I told myself and others that I was gathering my interior design thoughts. And it was true I now spent my weekends in the shops – places like Habitat and Heals and John Lewis that had previously been about as substantial to me as the facades of a Hollywood set.
The truth was I was reeling from the cost of moving – especially the obliteration of tens of thousands of pounds due to stamp duty – and I needed to regroup.
Don’t look back into the sun
It took a while. But in time I did furnish my place in the style I aspired to be accustomed to. I even splashed out on a wish list item – a coffee machine – that still makes me smile four years on.
Most people come to personal finance blogs to hear how to save and invest.
But from years of the Monevator comments, I know I’m not the only one with a not-spending habit.
So here’s how I learned to actually spend money without ruining my long-term plans.
1. Partition your finances
Unlike my co-blogger, I don’t budget. For most of my life a budget would have been as gripping as a celibate monk chronicling his sex life. I invest almost everything I can, and if I need to spend there’s money left in the current account.
I pay myself first, second, and third!
However I do track my net worth and my portfolio (and sub-portfolios) via a real-time spreadsheet.
So I created a new entry for flat furnishing. I detailed all the purchases I could think of, estimated the cost of each, and bumped the total up by 50% as a buffer.
This money was now separately bucketed for doing up my flat.
This got it into my skull that my spending would be contained. I could see my money mostly stayed invested. And because I was outfitting my first home as a 40-something after years of saving rather than straight from university, I was lucky in that the budget was only a small share of my net worth.
2. Spend money slowly
Unfortunately for you – unless you are one of half a dozen people I know who could be reading this – you haven’t been to the most beautiful home in the world.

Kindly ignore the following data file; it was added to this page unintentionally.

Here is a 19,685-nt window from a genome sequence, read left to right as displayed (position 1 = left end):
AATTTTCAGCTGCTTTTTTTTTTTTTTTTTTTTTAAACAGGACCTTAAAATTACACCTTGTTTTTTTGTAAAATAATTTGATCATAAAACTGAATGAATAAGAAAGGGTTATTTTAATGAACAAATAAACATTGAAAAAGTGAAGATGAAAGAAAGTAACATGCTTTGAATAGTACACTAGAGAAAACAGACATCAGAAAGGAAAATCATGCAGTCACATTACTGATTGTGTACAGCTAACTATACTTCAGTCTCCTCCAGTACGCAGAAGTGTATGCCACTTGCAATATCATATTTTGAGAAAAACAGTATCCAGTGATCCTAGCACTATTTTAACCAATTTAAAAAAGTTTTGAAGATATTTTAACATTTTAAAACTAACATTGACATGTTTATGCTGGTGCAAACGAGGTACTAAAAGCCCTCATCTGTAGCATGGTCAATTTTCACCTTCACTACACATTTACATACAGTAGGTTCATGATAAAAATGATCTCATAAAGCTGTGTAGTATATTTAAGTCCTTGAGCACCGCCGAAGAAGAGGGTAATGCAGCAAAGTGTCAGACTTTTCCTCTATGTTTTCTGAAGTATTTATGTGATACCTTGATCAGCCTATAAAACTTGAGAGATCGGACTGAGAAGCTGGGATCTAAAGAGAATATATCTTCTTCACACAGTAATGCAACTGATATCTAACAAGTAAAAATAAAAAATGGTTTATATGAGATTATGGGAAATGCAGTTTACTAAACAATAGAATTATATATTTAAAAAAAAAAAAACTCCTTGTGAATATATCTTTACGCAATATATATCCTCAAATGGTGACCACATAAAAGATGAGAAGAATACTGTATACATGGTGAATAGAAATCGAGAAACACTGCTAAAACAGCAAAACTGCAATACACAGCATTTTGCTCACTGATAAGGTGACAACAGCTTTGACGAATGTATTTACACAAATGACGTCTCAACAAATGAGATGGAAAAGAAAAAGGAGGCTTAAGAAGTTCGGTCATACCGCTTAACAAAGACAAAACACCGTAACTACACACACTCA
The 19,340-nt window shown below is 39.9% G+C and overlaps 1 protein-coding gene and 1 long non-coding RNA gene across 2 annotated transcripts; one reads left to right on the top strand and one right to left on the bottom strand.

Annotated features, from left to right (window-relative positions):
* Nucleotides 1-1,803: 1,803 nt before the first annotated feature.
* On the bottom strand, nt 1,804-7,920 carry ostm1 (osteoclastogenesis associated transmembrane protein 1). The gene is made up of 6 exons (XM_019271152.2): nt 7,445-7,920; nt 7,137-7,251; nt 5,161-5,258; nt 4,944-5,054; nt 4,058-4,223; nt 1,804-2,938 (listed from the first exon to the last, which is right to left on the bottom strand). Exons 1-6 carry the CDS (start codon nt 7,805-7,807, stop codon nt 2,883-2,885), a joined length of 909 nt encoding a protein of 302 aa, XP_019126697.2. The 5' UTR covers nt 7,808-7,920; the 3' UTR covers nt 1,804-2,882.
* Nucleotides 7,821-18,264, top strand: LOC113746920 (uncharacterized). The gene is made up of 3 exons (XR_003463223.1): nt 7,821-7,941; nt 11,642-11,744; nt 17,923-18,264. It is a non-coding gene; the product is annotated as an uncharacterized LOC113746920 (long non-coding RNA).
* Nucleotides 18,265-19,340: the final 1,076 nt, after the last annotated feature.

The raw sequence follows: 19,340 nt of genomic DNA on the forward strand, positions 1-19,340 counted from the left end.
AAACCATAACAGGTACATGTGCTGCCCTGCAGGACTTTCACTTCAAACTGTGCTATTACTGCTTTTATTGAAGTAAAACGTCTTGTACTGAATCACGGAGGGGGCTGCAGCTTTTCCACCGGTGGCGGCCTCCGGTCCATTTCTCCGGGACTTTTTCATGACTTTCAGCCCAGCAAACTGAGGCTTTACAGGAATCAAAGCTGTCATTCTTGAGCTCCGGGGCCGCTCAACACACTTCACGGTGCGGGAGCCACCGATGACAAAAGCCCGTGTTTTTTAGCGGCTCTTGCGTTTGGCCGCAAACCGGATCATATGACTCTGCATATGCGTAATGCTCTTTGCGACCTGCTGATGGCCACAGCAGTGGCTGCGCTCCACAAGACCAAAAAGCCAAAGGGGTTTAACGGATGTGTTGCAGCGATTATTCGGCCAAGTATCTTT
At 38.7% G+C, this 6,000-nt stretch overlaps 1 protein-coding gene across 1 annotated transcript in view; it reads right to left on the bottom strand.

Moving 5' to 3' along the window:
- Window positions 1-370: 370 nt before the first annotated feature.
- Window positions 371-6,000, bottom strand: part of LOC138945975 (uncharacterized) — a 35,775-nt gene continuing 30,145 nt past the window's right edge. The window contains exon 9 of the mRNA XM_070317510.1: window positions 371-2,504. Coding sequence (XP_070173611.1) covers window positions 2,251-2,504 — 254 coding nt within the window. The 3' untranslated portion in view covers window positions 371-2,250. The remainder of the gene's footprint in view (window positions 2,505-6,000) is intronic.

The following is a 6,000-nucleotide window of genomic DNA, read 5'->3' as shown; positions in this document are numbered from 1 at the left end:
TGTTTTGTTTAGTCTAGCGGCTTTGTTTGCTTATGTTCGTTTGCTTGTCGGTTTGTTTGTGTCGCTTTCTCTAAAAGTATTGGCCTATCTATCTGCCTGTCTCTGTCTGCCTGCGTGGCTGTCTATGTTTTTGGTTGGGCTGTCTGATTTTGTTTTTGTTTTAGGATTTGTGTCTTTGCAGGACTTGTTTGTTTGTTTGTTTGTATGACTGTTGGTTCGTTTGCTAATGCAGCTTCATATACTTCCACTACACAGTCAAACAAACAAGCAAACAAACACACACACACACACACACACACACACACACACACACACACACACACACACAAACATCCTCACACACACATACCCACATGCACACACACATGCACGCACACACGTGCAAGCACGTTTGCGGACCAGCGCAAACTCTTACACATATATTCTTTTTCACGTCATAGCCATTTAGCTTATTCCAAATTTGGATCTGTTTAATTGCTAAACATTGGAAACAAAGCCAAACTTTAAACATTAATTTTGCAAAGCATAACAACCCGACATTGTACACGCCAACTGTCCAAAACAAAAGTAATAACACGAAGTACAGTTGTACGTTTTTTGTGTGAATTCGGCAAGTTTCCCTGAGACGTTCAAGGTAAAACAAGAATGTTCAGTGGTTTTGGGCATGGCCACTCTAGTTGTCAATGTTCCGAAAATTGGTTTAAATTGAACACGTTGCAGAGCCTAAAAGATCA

But I have. I still have daydreams about it.
A relatively modest finca in Spain, it was refurbished and extended by the mother of another of my exes. (See, there are perks to serial heartbreak.)
Besides having an amazing eye for detail – and a bargain – she explained that the secret was to go slowly. To see how you use the space. How the light falls. And so on.
That was all a good excuse to spread out my spending and put up with short-term inconvenience while I decided what to buy for the best.
This gentle pace definitely made it easier to spend compared to bleeding cash every weekend.
3. Spend out of income (including future income)
Another benefit to drawing out my spending was I dipped into my savings less than I’d anticipated. It was more that I redirected new income towards each month’s project.
My saving rate slowed, of course. But that was pretty invisible, and easier for a lifetime saver than seeing my bank balance go south.
(To get a sense of just how deeply my saving habit runs, I once worked out that some of the deposit on my flat originally came from a teenage paper round.)
I also put a lot of spending on a 0% credit card. There was no interest to pay for a couple of years. I ran this into five-figures. That might seem irresponsible but – without wanting to sound like a dick – even four years ago it was only as much as a daily fluctuation in my portfolio.
Before the term was up, I transferred the balance to a new 0% card for a small fee.
Honestly – with inflation running at 7% I’m happy to kick repaying this into the long grass.
4. Amortize everything
I soon learned the reason our old £1,000 sofa didn’t faze anyone is that because even for a very big sofa, a grand is not especially indulgent.
I spent several times that on a leather one with a three-month lead time from an Italian factory.
Buying this sofa did give me pause. I wondered who I’d become. I was not actually running a boutique hotel, after all. This was spending on expenses, not an investment for income.